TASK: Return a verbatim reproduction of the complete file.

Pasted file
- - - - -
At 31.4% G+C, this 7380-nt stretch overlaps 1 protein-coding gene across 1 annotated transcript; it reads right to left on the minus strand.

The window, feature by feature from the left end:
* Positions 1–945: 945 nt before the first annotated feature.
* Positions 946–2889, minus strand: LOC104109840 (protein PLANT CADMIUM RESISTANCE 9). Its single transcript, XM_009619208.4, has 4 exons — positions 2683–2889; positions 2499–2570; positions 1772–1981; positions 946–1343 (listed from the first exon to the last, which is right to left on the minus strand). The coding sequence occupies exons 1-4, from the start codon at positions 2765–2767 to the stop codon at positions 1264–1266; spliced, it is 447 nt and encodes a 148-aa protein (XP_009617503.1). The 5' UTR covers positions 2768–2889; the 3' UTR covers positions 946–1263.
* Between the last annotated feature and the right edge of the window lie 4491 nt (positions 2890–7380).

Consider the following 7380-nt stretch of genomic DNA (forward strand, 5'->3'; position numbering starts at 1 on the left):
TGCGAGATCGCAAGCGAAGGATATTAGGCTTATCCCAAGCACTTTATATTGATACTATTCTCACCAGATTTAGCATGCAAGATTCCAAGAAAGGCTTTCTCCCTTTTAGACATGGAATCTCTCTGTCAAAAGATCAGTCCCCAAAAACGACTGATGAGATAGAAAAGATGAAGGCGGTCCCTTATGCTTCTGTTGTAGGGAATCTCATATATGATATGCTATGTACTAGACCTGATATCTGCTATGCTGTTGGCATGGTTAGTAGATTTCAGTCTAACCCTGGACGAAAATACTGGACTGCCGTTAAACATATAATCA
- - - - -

At 31.4% G+C, this 7380-nt stretch overlaps 1 protein-coding gene across 1 annotated transcript; it reads right to left on the minus strand.

The window, feature by feature from the left end:
* Positions 1–945: 945 nt before the first annotated feature.
* Positions 946–2889, minus strand: LOC104109840 (protein PLANT CADMIUM RESISTANCE 9). Its single transcript, XM_009619208.4, has 4 exons — positions 2683–2889; positions 2499–2570; positions 1772–1981; positions 946–1343 (listed from the first exon to the last, which is right to left on the minus strand). The coding sequence occupies exons 1-4, from the start codon at positions 2765–2767 to the stop codon at positions 1264–1266; spliced, it is 447 nt and encodes a 148-aa protein (XP_009617503.1). The 5' UTR covers positions 2768–2889; the 3' UTR covers positions 946–1263.
* Between the last annotated feature and the right edge of the window lie 4491 nt (positions 2890–7380).

Consider the following 7380-nt stretch of genomic DNA (forward strand, 5'->3'; position numbering starts at 1 on the left):
TGCGAGATCGCAAGCGAAGGATATTAGGCTTATCCCAAGCACTTTATATTGATACTATTCTCACCAGATTTAGCATGCAAGATTCCAAGAAAGGCTTTCTCCCTTTTAGACATGGAATCTCTCTGTCAAAAGATCAGTCCCCAAAAACGACTGATGAGATAGAAAAGATGAAGGCGGTCCCTTATGCTTCTGTTGTAGGGAATCTCATATATGATATGCTATGTACTAGACCTGATATCTGCTATGCTGTTGGCATGGTTAGTAGATTTCAGTCTAACCCTGGACGAAAATACTGGACTGCCGTTAAACATATAATCA